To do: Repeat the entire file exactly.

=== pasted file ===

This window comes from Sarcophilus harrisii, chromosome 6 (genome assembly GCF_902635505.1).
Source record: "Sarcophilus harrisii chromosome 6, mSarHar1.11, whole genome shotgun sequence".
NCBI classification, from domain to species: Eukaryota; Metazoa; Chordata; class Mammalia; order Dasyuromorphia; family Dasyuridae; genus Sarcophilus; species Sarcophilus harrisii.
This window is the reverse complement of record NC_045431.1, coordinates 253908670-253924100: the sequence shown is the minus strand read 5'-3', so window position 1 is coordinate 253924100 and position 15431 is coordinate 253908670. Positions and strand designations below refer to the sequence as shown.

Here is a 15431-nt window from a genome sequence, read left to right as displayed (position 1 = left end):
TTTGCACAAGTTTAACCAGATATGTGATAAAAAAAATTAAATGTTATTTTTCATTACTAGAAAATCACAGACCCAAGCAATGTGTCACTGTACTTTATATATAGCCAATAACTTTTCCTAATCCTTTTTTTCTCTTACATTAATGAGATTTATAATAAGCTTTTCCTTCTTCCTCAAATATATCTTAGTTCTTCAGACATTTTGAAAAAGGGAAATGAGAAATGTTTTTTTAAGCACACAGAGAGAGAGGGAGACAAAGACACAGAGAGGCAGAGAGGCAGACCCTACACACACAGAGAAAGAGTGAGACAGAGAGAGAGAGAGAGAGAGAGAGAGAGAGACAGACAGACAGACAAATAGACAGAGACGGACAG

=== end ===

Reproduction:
This window comes from Sarcophilus harrisii, chromosome 6 (genome assembly GCF_902635505.1).
Source record: "Sarcophilus harrisii chromosome 6, mSarHar1.11, whole genome shotgun sequence".
NCBI classification, from domain to species: Eukaryota; Metazoa; Chordata; class Mammalia; order Dasyuromorphia; family Dasyuridae; genus Sarcophilus; species Sarcophilus harrisii.
This window is the reverse complement of record NC_045431.1, coordinates 253908670-253924100: the sequence shown is the minus strand read 5'-3', so window position 1 is coordinate 253924100 and position 15431 is coordinate 253908670. Positions and strand designations below refer to the sequence as shown.

Here is a 15431-nt window from a genome sequence, read left to right as displayed (position 1 = left end):
TTTGCACAAGTTTAACCAGATATGTGATAAAAAAAATTAAATGTTATTTTTCATTACTAGAAAATCACAGACCCAAGCAATGTGTCACTGTACTTTATATATAGCCAATAACTTTTCCTAATCCTTTTTTTCTCTTACATTAATGAGATTTATAATAAGCTTTTCCTTCTTCCTCAAATATATCTTAGTTCTTCAGACATTTTGAAAAAGGGAAATGAGAAATGTTTTTTTAAGCACACAGAGAGAGAGGGAGACAAAGACACAGAGAGGCAGAGAGGCAGACCCTACACACACAGAGAAAGAGTGAGACAGAGAGAGAGAGAGAGAGAGAGAGAGAGAGACAGACAGACAGACAAATAGACAGAGACGGACAG